In Part III of our “EB-5 Insights from the Experts” blog series, we spoke with Sam Udani, the publisher of, a leading immigration law publisher with over 300,000+ monthly visitors and over 33,000 subscribers. Since Sam has been in the EB-5 industry for almost 30 years, there was a lot to discuss with him, including the current state of the EB-5 program and market during COVID-19 pandemic, I-829s, and why this isn’t the worst the industry has seen in his opinion.

If you missed Part I of our EB-5 blog series kick-off with attorneys Robert Divine and H. Ronald Klasko, please click here. Part II of our EB-5 Q&A series with Tom Rosenfeld can be read here, too.

please click here. Part II of our EB-5 Q&A series with Tom Rosenfeld can be read here, too.

In your experience, you’ve probably seen a lot of ups and downs in the program. What’s unique about this era for EB-5?

The late 1990s to the early 2000s is the period for the EB-5 program that’s perhaps worse than what we’re going through now because of Matter of Izummi, which clarifies whether an equity investment is “at risk.” During that time, we had a small market of investors, just a few hundred a year. The issue was finding a proper way to interpret Matter of Izummi and we had to get Congress involved, which took a number of years, but the modern shape that we have of Matter of Izummi was eventually established. The previous interpretation of Matter of Izummi was kind of blanket against any kind of loan funds whatsoever and many other problems that Izummi created in those years.

Now the reason I say it’s not bad now is because I have confirmed reports of wires coming in in the post-COVID period.

Normally agents will accompany investors to banks, physically hold their hand and take them out to lunch and dinner and ensure that the wire comes through. That last one yard requires a lot of physical closeness, which none of us can do anywhere in the world, but we have confirmed reports from Vietnam and Korea of agents accomplishing those wires and helping families through their last one yard to the goal.

Living in America is still highly desirable because people believe in living a higher quality of life. People from Indian and other countries might be more orientated to come to the U.S. because of this. Health is a big issue.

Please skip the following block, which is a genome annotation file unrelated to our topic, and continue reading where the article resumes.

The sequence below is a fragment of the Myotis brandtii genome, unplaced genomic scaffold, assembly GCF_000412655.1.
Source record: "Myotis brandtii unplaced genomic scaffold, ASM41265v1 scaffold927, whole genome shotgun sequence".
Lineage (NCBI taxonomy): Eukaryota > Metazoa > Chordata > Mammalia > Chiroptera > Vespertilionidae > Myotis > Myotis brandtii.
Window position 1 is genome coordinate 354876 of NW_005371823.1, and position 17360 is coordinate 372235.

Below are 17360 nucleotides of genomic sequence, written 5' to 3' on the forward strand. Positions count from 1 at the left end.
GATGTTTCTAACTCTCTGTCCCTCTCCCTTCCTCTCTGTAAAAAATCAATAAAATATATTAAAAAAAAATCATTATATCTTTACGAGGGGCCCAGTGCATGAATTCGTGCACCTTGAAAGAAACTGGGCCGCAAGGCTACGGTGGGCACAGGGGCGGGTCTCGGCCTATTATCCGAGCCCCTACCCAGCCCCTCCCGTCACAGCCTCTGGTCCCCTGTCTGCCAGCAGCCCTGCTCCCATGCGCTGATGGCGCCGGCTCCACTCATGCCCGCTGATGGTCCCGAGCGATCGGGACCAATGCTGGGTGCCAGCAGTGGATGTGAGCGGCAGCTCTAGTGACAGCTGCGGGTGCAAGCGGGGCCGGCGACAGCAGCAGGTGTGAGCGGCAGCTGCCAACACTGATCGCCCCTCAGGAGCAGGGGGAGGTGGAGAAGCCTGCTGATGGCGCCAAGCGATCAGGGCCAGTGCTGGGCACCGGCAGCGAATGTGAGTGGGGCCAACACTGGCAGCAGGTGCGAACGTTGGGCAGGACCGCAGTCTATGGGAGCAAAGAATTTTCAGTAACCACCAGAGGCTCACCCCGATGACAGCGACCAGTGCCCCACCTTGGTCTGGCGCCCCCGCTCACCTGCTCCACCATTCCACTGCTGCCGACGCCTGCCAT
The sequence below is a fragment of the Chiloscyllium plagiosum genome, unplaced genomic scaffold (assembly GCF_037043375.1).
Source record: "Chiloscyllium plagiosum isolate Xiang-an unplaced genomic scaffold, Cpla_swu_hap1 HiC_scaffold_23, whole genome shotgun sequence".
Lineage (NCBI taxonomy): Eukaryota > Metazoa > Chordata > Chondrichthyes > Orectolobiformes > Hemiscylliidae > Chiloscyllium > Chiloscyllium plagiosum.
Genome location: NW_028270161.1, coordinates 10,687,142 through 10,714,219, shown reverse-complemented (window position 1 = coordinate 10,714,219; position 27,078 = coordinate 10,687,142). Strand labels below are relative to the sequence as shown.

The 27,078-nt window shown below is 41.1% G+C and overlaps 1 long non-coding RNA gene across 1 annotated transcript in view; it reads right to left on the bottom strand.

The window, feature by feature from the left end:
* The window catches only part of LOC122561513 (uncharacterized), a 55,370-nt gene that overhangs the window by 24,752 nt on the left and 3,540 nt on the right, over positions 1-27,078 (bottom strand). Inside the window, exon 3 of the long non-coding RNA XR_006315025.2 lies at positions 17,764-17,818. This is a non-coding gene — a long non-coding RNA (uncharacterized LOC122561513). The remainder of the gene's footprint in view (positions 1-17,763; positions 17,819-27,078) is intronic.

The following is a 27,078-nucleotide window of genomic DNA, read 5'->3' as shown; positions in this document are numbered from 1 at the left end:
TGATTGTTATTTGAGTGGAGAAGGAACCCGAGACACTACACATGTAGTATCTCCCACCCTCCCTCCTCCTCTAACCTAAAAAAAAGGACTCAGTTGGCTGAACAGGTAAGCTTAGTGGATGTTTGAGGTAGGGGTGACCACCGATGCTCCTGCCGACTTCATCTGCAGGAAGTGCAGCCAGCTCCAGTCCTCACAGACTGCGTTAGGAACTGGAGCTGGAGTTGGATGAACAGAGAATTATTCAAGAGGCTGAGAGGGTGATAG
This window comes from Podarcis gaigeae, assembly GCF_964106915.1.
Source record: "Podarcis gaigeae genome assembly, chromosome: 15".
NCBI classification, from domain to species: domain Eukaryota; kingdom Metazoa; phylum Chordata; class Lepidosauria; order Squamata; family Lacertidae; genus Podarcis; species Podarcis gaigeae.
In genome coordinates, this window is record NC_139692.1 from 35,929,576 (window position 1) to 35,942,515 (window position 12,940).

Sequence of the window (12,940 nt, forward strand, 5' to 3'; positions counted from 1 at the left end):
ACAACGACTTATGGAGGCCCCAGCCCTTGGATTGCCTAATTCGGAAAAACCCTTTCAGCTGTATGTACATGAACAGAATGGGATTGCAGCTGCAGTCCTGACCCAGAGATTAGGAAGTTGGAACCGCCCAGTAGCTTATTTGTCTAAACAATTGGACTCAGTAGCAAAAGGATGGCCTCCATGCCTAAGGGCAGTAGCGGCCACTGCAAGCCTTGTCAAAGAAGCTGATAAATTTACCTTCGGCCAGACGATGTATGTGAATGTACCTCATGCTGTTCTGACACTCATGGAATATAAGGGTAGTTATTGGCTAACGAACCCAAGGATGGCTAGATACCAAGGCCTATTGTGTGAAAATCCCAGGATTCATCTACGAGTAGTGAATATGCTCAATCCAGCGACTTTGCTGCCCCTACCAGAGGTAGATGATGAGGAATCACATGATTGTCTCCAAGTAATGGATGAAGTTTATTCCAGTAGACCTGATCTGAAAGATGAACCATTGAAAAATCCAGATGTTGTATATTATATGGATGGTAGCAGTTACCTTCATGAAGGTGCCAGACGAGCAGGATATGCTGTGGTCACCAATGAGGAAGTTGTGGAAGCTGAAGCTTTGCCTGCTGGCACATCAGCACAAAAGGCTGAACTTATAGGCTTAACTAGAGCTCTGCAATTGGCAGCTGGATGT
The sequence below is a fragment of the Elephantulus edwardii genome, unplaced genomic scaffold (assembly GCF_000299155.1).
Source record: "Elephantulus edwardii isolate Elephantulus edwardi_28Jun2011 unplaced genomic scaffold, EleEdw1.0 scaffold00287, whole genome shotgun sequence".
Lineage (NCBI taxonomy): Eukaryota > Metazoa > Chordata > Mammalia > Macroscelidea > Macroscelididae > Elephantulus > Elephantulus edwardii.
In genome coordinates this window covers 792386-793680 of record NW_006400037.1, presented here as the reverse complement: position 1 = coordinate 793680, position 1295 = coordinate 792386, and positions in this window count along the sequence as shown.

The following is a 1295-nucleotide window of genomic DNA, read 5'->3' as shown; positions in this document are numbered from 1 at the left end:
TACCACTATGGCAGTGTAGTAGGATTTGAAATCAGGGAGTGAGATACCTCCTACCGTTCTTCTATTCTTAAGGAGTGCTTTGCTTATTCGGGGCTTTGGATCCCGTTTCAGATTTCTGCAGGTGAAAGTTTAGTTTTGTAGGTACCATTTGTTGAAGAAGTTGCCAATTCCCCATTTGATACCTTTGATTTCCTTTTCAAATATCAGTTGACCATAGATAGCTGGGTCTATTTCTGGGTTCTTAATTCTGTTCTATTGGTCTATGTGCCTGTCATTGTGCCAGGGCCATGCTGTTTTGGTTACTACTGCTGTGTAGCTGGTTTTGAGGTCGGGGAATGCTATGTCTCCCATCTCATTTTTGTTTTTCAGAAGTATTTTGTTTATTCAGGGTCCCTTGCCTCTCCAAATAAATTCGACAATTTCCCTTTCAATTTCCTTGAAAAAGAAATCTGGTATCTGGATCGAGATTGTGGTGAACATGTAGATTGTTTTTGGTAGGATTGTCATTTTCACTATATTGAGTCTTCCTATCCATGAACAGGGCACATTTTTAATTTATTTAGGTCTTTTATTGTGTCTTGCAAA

What is your forecast for COVID-19 and the EB-5 market for the rest of the year?

I think it’s fair to say that certain things are not that easy to figure out for anyone anymore. We’re all in a fog, trying to look past the fog, and we know there’s sunshine in the other end. We’re probably going to get the biggest boom when we get to the sunshine, but is 3 months away, 9 months away, or 2 years away?

There is a market for EB-5 during the COVID, and the market is not going down to zero.

Any potential road bumps for filing I-829s?

All of these projects have cycles, and many of them will potentially be entering the repayment cycles as the COVID pandemic is ending and how are they going to do that if their principal asset is a hotel, and deeply in the red, has no resell value, and cannot be refinanced?

The projects who counted operational jobs in the pre-COVID world were at an advantage because hotels are large employers and they can take in more capital in their stack or have a bigger buffer or bigger safety in their margin. Now this is not true.

Now the projects that count operational jobs may have difficulty in delivering other jobs because the hotel sector, even once we enter the post-COVID world may not recover right away. It may take a year, 2 or 3 years for hotels to recover, and if those years are the years within when the I-829s have to start getting filed, then if you are counting on operational jobs that jobs that don’t exist because the revenues aren’t there, and you can’t show operational jobs, it may put the immigration outcome in jeopardy.

It’s going to start some degree of tension between issuers and investors. I wouldn’t be surprised to see a tremendous amount of litigation in the post-COVD period over these issues.

If Congress goes ahead and adds visa capacity as part of an economic recovery package, how important is it to adjust the pricing from the current $900,000?

If you increase the visas from 10,000 to 15,000, then maybe you don’t need to touch that $900,000 number. There’s no point increasing the number from X to Y if you can’t sell Y. If you’re going to increase it to 75,000, do you need any other changes in the program? Are you sure you’re going to get that many people?

It’s common sense, if you want to sell a lot of something, then you have to reduce the price, and 50 percent sounds like a terrific bargain.

If Congress wants to, they can limit the visa increase for a certain amount of time to help the country get through this current capital crunch. It’s up to Congress what they want to do, but there is a clear connection between larger numbers and lower investment amounts.

Congress needs the capital now and, realistically, they’re going to need a lot of capital for a very long time to climb out of this hole.

For more information about ILW, please visit or email Sam Udani at

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